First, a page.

Santa Clarita Valley History In Pictures

Jack Boyer, veteran volunteer, 1932-2003

By Diana Sevanian
Signal Staff Writer

Wednesday, August 27, 2003

Jack Boyer

very town has special people who work to create a thriving, safe and hospitable environment for their neighbors, current and future.
    Longtime Santa Clarita Valley resident Jack Boyer will be remembered as such a person.
    A man who helped with Santa Clarita's campaign for cityhood, served on the original board of Henry Mayo Newhall Memorial Hospital, and was recognized as SCV Man of the Year in 1991 — Boyer died Saturday night at his home in Wildomar, near Temecula, from apparent heart failure. He was 71.
    "He loved this community and was so proud to see it grow the way it did," daughter Kathy Boyer said. "It was truly his home."
    A 40-year SCV resident, Boyer's volunteer career included 11 years in the local emergency room; board service with the SCV Red Cross; involvement in the SCV Sheriff's Advisory Committee ride-alongs; and presidency of the Newhall Rotary Club. He helped initiate the "We Tip" crime prevention program and served on city of Santa Clarita's transportation committee.
    Born May 30, 1932, in Boise, Idaho, Boyer grew up in Gilroy and served in the Korean War as a member of the U.S. Air Force. In 1955 he moved to the SCV.

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    What prompted his relocation was a fortuitous offer from his aunt and uncle, Rose and Ralph Overton, to join them in their Newhall Realty and Insurance business. After Ralph died in 1965, Boyer bought the business from his aunt, then merged it with others. It became SCV Insurance, located in the Plaza Posada shopping center in Newhall.
    It was also in this valley that Boyer met his wife, Pat, in 1955. Their marriage, which would have spanned 47 years this Sept. 30, produced two daughters, Kim and Kathy. They have two granddaughters, Chelsea, 13 and Sarah, 8.
    After living in the same Canyon Country home for 35 years, the Boyers moved to Wildomar two years ago to be near their daughters, Pat said.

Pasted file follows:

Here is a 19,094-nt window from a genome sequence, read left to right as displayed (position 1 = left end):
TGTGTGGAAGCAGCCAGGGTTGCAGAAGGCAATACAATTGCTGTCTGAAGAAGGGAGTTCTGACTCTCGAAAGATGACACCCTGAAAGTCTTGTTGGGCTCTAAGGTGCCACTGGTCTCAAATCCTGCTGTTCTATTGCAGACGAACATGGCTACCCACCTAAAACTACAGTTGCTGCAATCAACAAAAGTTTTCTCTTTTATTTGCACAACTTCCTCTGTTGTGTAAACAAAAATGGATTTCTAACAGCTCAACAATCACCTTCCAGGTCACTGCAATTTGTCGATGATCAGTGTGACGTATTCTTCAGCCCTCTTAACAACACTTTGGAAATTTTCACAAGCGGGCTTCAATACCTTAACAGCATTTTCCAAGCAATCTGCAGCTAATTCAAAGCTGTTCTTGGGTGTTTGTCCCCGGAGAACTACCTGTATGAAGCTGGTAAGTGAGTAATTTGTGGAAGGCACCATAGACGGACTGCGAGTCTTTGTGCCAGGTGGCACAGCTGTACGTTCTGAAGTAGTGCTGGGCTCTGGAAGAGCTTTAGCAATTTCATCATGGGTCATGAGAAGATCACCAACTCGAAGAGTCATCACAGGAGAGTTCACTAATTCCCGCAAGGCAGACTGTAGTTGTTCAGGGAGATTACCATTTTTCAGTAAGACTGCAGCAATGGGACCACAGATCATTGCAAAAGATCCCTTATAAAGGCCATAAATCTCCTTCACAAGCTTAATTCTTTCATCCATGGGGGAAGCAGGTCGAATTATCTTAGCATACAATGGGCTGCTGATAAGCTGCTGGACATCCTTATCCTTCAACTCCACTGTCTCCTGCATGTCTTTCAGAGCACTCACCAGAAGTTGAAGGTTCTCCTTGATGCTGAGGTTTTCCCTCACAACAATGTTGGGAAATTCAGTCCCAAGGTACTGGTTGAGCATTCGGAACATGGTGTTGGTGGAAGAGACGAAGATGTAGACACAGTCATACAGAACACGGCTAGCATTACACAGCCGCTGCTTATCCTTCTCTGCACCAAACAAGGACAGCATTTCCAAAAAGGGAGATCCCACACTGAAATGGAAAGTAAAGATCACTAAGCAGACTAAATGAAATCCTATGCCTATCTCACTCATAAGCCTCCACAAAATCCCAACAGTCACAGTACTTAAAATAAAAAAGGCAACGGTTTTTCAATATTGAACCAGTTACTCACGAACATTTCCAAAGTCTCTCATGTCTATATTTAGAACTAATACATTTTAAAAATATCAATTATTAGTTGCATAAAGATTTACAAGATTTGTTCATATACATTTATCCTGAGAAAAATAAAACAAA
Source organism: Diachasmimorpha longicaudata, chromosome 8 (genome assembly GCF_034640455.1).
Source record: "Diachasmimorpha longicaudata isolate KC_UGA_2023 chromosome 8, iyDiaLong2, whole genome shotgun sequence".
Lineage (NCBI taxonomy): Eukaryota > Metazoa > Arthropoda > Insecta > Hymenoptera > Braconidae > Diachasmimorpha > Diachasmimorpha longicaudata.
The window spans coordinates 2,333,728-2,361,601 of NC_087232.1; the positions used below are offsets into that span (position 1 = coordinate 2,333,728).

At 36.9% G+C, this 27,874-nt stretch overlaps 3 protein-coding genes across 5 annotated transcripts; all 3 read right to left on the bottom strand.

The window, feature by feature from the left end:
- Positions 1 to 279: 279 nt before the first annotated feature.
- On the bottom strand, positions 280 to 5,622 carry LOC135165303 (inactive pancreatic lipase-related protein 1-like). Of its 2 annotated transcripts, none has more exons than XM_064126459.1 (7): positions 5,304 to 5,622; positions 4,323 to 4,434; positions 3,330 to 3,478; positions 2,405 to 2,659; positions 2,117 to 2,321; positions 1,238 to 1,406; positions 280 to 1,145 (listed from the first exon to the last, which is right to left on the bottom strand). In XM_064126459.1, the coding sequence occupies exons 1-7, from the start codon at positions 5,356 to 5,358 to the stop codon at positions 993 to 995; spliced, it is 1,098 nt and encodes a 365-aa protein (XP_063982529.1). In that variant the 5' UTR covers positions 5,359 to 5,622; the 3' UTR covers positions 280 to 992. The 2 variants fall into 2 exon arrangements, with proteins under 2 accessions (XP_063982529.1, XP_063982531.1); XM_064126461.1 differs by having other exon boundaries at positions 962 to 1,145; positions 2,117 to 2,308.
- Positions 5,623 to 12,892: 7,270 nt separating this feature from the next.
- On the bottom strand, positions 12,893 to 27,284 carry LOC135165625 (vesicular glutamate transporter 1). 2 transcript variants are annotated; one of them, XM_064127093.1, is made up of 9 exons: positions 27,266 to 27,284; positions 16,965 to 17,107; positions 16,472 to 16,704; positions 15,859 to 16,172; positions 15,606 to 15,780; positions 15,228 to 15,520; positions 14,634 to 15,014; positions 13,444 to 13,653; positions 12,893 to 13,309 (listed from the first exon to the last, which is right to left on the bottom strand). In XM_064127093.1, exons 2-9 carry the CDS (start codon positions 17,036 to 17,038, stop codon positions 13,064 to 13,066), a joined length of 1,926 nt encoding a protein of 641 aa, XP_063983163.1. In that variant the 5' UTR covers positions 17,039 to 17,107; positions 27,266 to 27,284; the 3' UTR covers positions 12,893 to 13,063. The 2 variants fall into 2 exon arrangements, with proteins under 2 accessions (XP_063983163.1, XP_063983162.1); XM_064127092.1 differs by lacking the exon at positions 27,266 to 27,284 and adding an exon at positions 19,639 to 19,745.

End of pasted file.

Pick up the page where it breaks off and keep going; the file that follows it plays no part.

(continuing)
"We knew we were getting older and it was time to circle the wagons," she said.
    Maria Strmsek, Newhall Memorial's director of volunteers, remembered Boyer as a fierce advocate for patients in the emergency room.
    "He was intense about patient care. If he was uncomfortable with something that he witnessed within the organization and he had (already) tried to work within the chain of command, he would go directly to the administrator," she said. "He wanted to make sure all patients were comfortable and well taken care of."
    Boyer took his volunteerism to Wildomar, where he quickly made friends and became part of that community, his widow said.
    "People here are so sad that he is gone. They loved him too. He made many friends and was volunteering at the hospital here, just like he did in Santa Clarita," she said.
    Rotarian Greg Nutter recalled when Boyer was leader of their local group.
    "When Jack was president of our club (1972-1973), we won the Silver Bell, which is the highest honor for the (40) clubs in our district," Nutter said. "(With Jack) the club did more community service and international projects than with anyone else. After he moved away we kept him as an honorary member."
    Nutter said Boyer was among a group of Rotarians who helped found the SCV Boys Club and its annual auction. Others were Ed Bolden, Harry Bell, Bud Keysor, Jim Keysor and former Mayor Clyde Smyth.
    The latter met Boyer more than 30 years ago through Rotary. He said they have stayed close ever since.
    "Jack had a great sense of humor and was very dedicated to his community," Smyth said. "He was a great volunteer, especially in regard to the hospital, from the very beginning. He was a good man."
    Another longtime friend, Connie Worden-Roberts, first met Boyer when she moved to Santa Clarita in 1970.
    "All the men who were active belonged to the Rotary then, and Jack was president," she said.
    Worden-Roberts, co-chair of the city formation committee, worked with Boyer on the city formation campaign in 1987.
    "A lot of us worked with him," she said. "He was a very outgoing man who participated in most of the community events. There was rarely an event (where) you didn't see Jack Boyer. He really did love this town."
    Pat Boyer said community involvement offered her husband great rewards.
    "It made him the happiest man in the world," she said.
    Despite a close friendship, Harry Bell said he went head-to-head with his fellow Rotarian on city formation.
    "We had a few arguments and smiled about it," he said.
    Bell said he will miss Boyer's late-night phone calls.
    "He was a night owl and enjoyed calling me late at night and I reciprocated," he said.
    Boyer's last 10 years had been filled with health problems. He survived a heart attack, angioplasty, abdominal aortic aneurysm surgery, a detached retina, knee replacement, congestive heart failure and a quadruple bypass that was performed last year.
    "He always bounced back before this," Pat Boyer said. "He never let it get him down. He was so up and positive."
    The night Boyer died, he went to his serve in his volunteer position at Inland Community Hospital's emergency room, Pat said.
    "Before he left, he kissed me good-night and said this was going to be a fun night as he was training a new person," she said. "Later that night, after he had come home, he sat in his recliner as he always did. When I came out to wake him and tell him to come to bed, he was cold. He had been gone for a while."
    "I treasured him," she said. "He was my rock."

    Services will be held Saturday at 2 p.m. at Eternal Valley Mortuary Chapel. Signal staff writer Patti Rasmussen contributed to this story.

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